Observing the ultrafast buildup of a Fano resonance in the time domain

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Science  11 Nov 2016:
Vol. 354, Issue 6313, pp. 738-741
DOI: 10.1126/science.aah6972

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Watching as helium goes topsy-turvy

Theorists have long pondered the underpinnings of the Fano resonance, a spectral feature that resembles adjacent rightside-up and upside-down peaks. An especially well-studied instance of this feature appears in the electronic spectrum of helium as a transient state undergoes delayed ionization. Two studies have now traced the dynamics of this state in real time. Gruson et al. used photoelectron spectroscopy to extract the amplitude and phase of the electron wave packet after inducing its interference with reference wave packets tuned into resonance at variable delays. Kaldun et al. used extreme ultraviolet absorption spectroscopy to probe the transient state while variably forcing ionization with a strong near-infrared field.

Science, this issue pp. 734 and 738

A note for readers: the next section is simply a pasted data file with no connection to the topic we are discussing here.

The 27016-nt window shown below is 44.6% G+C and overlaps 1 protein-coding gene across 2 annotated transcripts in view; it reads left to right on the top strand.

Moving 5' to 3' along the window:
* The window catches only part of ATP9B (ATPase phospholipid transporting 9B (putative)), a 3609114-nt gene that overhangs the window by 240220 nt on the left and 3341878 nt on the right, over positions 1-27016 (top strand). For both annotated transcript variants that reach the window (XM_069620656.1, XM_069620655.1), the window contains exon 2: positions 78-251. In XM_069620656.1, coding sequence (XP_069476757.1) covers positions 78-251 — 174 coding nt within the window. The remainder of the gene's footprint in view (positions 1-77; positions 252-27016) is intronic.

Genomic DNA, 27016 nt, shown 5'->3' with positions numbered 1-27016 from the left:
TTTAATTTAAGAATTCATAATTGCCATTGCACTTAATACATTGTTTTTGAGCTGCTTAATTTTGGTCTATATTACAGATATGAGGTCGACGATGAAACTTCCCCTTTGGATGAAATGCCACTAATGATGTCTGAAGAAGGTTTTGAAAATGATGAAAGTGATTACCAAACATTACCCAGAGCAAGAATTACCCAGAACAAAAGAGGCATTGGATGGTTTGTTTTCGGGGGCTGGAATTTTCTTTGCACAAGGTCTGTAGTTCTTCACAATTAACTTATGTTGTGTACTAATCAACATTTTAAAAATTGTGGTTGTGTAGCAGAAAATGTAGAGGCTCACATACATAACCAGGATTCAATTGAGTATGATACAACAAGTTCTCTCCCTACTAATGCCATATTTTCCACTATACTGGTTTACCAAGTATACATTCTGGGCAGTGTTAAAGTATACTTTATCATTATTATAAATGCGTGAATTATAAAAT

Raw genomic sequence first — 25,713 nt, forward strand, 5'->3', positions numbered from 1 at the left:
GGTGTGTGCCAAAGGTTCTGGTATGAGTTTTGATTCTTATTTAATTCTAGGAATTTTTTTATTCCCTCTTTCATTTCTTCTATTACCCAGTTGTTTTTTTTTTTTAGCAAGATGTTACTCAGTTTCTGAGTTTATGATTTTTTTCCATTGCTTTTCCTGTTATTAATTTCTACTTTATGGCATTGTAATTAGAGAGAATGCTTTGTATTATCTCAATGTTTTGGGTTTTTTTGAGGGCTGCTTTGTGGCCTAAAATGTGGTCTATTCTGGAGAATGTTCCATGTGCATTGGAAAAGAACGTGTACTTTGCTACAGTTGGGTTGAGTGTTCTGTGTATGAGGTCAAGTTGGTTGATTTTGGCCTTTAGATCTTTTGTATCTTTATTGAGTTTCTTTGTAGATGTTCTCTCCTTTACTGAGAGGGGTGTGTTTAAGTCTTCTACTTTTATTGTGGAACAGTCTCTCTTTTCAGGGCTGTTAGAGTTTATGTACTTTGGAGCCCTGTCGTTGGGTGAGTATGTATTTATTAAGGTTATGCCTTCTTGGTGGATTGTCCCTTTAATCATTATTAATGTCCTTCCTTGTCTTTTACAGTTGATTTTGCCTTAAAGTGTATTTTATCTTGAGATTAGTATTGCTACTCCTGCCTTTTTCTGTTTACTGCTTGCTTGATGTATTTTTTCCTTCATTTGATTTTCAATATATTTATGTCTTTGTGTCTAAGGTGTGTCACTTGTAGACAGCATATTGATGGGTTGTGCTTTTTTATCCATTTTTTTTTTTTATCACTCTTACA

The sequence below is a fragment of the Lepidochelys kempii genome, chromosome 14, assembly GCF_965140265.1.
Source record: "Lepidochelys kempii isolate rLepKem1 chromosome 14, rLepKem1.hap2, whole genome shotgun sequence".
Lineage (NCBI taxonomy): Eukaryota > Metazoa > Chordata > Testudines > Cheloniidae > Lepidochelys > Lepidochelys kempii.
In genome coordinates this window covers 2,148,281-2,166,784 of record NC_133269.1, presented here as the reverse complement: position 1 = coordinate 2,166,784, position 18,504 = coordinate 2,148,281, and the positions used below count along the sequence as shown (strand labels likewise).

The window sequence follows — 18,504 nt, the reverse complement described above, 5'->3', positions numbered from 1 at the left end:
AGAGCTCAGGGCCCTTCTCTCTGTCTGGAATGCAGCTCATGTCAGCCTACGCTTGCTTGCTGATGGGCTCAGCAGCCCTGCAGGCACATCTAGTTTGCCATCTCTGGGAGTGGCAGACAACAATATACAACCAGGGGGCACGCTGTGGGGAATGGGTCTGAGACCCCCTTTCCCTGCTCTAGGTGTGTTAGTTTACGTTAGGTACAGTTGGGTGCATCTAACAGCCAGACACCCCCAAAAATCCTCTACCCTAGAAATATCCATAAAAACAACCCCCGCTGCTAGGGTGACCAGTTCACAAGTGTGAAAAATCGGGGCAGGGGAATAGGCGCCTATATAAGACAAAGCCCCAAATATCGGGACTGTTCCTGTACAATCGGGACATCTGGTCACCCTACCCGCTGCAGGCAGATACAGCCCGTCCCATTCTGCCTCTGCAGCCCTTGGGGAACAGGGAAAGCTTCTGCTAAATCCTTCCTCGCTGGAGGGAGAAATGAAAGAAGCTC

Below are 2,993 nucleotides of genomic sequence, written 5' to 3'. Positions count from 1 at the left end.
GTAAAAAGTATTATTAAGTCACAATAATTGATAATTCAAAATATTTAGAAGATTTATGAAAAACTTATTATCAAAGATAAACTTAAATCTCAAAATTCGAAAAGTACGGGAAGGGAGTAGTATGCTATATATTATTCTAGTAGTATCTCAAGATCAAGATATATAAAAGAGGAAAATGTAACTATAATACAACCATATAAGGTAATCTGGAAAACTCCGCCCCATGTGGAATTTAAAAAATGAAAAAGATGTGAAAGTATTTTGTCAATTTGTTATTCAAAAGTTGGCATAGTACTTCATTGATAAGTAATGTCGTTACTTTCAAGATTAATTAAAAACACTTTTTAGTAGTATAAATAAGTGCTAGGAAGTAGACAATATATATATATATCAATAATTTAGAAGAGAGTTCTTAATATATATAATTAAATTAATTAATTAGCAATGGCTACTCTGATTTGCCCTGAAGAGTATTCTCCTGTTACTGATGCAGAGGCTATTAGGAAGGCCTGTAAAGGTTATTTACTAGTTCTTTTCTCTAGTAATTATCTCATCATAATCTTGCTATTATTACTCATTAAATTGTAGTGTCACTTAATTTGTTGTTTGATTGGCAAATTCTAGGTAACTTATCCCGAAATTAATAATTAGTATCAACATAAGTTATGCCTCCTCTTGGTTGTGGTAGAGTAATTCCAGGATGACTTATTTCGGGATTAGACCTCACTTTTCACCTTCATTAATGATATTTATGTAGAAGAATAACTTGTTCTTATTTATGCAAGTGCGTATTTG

Although the time-dependent buildup of asymmetric Fano line shapes in absorption spectra has been of great theoretical interest in the past decade, experimental verification of the predictions has been elusive. Here, we report the experimental observation of the emergence of a Fano resonance in the prototype system of helium by interrupting the autoionization process of a correlated two-electron excited state with a strong laser field. The tunable temporal gate between excitation and termination of the resonance allows us to follow the formation of a Fano line shape in time. The agreement with ab initio calculations validates our experimental time-gating technique for addressing an even broader range of topics, such as the emergence of electron correlation, the onset of electron-internuclear coupling, and quasi-particle formation.

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